4 ways Congress can enhance addiction treatment

4 ways Congress can enhance addiction treatment
© Getty Images

It’s 10:32 p.m. during peak flu season at the hospital emergency room. The entire department is a bustle with fever, cough and wheezing; stable patients have a three hour wait time. The doctors and nurses scarcely have the opportunity for bathroom breaks, as their few brief reprieves are routinely interrupted. This time, an unresponsive patient covered in vomit rolls through the door from the ramp.

It’s not the first overdose that day. With a mask seal on the face, the clinician begins to pump life-saving oxygen into the patient’s lungs while a nurse starts an IV. As the patient turns from blue to pink, the nurse pushes a dose of naloxone into the newly launched IV. Immediately, the patient sits straight up on the gurney and rips the mask from his face and the IV from his arm.


Everyday this scenario plays out in hospital emergency departments and rehabs all across the country. In the United States today, about 16 percent of the population (21 million Americans), 12 and older, meet the criteria for a substance use disorder.

We know that each day, 10,000 people around the world die of substance abuse and that addiction affects one in five people over the age of 14. So far, substance use disorders are costing society almost five times the cost of HIV/AIDS and twice as much as cancer.

As physicians specializing in addiction treatment, our efforts to serve our patients are best assisted by policies which, as outlined by the American Society of Addiction Medicine, place an emphasis on teaching addiction medicine to increase and strengthen our workforce, standardizing the delivery of addiction medicine and expanding access to high-quality, evidence-based care.

These policies should also cover addiction medicine in a way that facilitates the delivery of coordinated and comprehensive treatment and integrates addiction medicine treatment into the established healthcare system. These imperatives — to teach, standardize, cover and integrate — all further the additional purpose of destigmatizing the patients who suffer from substance use disorders, the disease of addiction itself and its treatment.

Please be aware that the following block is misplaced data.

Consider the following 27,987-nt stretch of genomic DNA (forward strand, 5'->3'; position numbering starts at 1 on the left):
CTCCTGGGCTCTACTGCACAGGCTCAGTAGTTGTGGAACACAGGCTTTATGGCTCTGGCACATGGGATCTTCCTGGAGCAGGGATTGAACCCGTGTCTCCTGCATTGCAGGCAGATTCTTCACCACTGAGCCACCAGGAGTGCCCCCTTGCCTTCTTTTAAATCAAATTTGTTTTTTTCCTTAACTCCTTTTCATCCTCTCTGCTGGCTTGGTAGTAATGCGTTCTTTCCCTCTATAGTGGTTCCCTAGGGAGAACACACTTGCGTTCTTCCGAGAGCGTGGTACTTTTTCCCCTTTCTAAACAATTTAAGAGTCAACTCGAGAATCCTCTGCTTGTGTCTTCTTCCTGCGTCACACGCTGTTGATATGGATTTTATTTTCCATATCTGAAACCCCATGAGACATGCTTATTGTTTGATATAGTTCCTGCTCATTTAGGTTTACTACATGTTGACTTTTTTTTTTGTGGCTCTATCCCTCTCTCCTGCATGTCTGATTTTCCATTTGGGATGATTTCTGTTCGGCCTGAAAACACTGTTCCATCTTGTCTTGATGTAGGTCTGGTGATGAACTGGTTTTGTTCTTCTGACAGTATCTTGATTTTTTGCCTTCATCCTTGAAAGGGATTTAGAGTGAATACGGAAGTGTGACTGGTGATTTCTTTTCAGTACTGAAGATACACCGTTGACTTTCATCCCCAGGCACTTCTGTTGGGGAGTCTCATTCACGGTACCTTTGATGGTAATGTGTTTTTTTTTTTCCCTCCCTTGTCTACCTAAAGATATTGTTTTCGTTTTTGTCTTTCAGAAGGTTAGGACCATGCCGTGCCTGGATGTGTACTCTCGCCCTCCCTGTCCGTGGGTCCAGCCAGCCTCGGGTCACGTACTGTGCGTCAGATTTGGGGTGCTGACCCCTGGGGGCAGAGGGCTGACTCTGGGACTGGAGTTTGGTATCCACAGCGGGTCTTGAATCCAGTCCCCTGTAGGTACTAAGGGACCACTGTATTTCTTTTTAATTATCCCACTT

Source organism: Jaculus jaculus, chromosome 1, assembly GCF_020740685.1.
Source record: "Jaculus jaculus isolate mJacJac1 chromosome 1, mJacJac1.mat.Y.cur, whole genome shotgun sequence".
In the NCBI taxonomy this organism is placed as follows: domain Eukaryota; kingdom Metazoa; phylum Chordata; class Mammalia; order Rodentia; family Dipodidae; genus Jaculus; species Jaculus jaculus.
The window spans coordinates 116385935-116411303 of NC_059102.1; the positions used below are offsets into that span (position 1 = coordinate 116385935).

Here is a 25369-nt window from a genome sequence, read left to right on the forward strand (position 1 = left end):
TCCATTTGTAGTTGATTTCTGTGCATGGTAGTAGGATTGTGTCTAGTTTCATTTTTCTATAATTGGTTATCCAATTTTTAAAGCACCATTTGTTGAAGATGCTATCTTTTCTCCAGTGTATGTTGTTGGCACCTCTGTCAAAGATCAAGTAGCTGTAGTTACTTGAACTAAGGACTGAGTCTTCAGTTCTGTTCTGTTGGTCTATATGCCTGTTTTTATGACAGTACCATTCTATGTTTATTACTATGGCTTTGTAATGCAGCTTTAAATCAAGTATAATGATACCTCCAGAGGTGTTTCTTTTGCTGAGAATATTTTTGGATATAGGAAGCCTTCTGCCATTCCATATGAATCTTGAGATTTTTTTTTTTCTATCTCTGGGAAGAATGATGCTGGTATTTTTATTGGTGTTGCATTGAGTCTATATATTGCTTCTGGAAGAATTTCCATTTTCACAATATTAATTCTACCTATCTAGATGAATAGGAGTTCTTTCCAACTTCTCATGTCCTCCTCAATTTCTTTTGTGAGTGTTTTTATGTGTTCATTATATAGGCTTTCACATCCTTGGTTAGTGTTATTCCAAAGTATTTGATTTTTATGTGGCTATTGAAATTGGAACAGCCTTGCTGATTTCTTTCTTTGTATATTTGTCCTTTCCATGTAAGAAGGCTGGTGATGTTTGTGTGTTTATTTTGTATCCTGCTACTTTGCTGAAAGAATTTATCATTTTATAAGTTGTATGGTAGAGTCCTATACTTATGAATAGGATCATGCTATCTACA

It is for these reasons that we applaud Congress for passing SUPPORT for Patients and Communities Act, which will bolster our efforts to ensure that patients with substance use disorder will get the help and evidence-based treatment they need. However, additional measures must be taken in our efforts to help patients with substance use related and addictive disorders:

  1. We need continued funding that will allow us to grow the Addiction Medicine Workforce. Through SAMHSA and NIDA, Congress can authorize increased financing to support these three areas of medical training:

    a. Increasing the number of training fellowships in U.S. medical schools.

    b. Supporting the development of programs that provide sub-specialty training in addiction medicine to physicians in primary fields (such as internal medicine, family medicine, pediatrics, ob-gyn, anesthesiology and physical medicine and rehabilitation).